The term "adularescence" has its origin in Switzerland. Fine-quality moonstone was mined in the Swiss Alps, near the town of St. Gotthard Pass, formerly named Mt. Adular. The moonstone found there was called "adularia", named after the town. The name adularescence was used for the phenomena exhibited by the gem and the term spread by word of mouth and in print to gem dealers worldwide.



Blue Flash Moonstone Rough

Blue Flash Rough: A specimen of uncut moonstone, exhibiting blue flash from beneath its cleavage faces. Image copyright iStockphoto / J-Palys.

Orienting a Cabochon

The most important job in cutting a moonstone cabochon is orienting the rough. This requires a knowledge of how light enters and behaves within the stone. The cutter must first identify the plane of adularescence. This plane will always be a parallel to a cleavage direction of the mineral.

Cleavage surfaces are then examined, looking for adularescence. Surfaces for one direction of cleavage will usually have much stronger adularescence than the other. Once that plane is identified, the flat base of the cabochon will be cut parallel to that plane. The cab should be approximately hemispherical in shape for a round stone, or a high loaf shape for an oval-cut stone.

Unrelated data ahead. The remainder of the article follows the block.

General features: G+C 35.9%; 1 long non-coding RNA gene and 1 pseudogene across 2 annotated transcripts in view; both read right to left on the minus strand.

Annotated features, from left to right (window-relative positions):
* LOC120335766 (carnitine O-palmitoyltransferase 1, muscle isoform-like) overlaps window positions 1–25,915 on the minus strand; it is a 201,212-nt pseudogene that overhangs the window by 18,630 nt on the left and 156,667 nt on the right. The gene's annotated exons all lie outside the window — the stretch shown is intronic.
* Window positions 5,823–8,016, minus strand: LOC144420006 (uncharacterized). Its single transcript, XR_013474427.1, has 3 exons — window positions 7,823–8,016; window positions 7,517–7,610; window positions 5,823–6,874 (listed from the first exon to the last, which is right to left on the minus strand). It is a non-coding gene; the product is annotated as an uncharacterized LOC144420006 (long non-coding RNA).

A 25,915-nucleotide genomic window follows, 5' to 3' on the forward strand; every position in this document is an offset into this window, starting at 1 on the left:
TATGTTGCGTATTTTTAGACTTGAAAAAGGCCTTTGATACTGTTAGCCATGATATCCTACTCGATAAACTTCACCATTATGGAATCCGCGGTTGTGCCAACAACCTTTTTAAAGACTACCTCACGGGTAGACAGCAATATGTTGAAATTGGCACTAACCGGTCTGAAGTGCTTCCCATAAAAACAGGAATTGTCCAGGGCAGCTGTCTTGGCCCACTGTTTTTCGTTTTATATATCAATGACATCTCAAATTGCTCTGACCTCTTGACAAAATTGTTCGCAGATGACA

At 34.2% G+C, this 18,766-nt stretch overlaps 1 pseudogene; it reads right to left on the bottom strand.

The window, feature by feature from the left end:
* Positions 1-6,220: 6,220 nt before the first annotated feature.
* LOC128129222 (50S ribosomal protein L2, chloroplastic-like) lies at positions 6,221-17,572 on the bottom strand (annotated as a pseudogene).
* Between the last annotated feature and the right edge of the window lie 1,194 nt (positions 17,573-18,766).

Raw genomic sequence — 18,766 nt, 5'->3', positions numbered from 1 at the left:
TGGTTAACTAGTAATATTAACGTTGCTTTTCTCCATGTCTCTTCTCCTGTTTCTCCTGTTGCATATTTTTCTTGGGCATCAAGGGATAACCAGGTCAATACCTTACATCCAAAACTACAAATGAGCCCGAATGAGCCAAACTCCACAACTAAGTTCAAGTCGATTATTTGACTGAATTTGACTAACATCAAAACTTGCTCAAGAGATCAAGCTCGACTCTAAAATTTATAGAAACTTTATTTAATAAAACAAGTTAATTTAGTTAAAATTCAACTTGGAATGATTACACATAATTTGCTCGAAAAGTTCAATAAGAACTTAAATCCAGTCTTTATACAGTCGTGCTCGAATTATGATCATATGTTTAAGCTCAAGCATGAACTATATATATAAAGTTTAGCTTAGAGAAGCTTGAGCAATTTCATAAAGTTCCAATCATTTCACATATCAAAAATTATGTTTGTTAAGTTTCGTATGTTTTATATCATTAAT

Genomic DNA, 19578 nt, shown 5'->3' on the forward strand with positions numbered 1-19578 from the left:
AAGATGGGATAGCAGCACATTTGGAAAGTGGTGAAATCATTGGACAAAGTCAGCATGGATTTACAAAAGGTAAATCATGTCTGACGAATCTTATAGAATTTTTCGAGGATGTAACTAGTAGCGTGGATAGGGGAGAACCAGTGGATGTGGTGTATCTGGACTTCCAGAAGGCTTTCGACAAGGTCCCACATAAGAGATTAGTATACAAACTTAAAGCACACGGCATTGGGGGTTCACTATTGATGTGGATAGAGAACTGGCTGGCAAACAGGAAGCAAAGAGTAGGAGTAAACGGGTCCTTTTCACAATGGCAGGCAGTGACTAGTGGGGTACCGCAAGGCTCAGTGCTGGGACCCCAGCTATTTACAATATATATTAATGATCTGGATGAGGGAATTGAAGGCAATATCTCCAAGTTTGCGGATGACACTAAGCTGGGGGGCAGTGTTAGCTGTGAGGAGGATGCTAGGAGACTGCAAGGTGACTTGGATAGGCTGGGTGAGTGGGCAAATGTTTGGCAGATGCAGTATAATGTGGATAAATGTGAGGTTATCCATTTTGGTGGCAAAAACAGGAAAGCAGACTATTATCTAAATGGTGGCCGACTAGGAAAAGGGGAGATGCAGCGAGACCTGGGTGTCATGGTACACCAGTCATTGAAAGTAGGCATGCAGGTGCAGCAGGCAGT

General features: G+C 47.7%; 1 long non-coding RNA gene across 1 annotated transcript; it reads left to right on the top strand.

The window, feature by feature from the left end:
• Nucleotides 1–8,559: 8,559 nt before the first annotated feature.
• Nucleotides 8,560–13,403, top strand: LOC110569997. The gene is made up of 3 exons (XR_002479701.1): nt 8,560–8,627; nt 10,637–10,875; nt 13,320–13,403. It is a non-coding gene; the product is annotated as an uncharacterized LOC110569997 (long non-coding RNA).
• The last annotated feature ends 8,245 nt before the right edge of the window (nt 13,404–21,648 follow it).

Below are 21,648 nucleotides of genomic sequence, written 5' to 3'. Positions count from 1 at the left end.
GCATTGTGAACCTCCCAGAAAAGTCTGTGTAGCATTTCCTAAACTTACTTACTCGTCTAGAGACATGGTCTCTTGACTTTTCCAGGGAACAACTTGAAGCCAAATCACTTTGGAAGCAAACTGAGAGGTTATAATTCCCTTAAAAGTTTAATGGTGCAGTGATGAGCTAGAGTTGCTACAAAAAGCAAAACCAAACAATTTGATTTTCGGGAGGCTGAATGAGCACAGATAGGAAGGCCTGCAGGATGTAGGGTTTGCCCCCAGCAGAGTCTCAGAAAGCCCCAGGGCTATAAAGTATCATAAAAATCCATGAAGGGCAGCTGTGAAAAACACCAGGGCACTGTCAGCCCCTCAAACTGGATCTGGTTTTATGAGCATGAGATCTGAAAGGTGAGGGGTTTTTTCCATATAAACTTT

Quartz-Moonstone Doublets

Moonstone is sometimes used to produce doublet cabochons. These are made by gluing a slab of quartz to a thin slice of blue flash moonstone. A cabochon is then cut from the material with the moonstone slice serving as the base of the cabochon. When these are properly cut and presented in jewelry the result is a cabochon with an apparent blue moonstone-like color and luster. These can be attractive. Their appeal is a much lower price than a moonstone cabochon. They have one advantage over moonstone cabochons - the quartz cap is a lot harder and suffers much less from abrasion and impact.

Blue Flash Moonstone

Blue Flash Moonstone: Two cabochons of blue flash moonstone. Each cab measures approximately 14 x 10 millimeters.

Adularescence and Bodycolor

Moonstone occurs in a wide range of bodycolors. These include white, gray, brown, pink, orange, green, yellow and colorless. Each of these bodycolors makes a beautiful gem. The adularescence is usually a white to silvery sheen.

Rarely, colorless specimens of feldspar will produce a spectacular blue adularescence. This phenomenon is often called “blue flash” or “blue sheen” adularescence. These specimens are rare and extremely desirable.

Rainbow Moonstone

Rainbow Moonstone: A large cabochon of rainbow moonstone with strong adularescence cut from material mined in India. This stone measures 24 x 17 millimeters.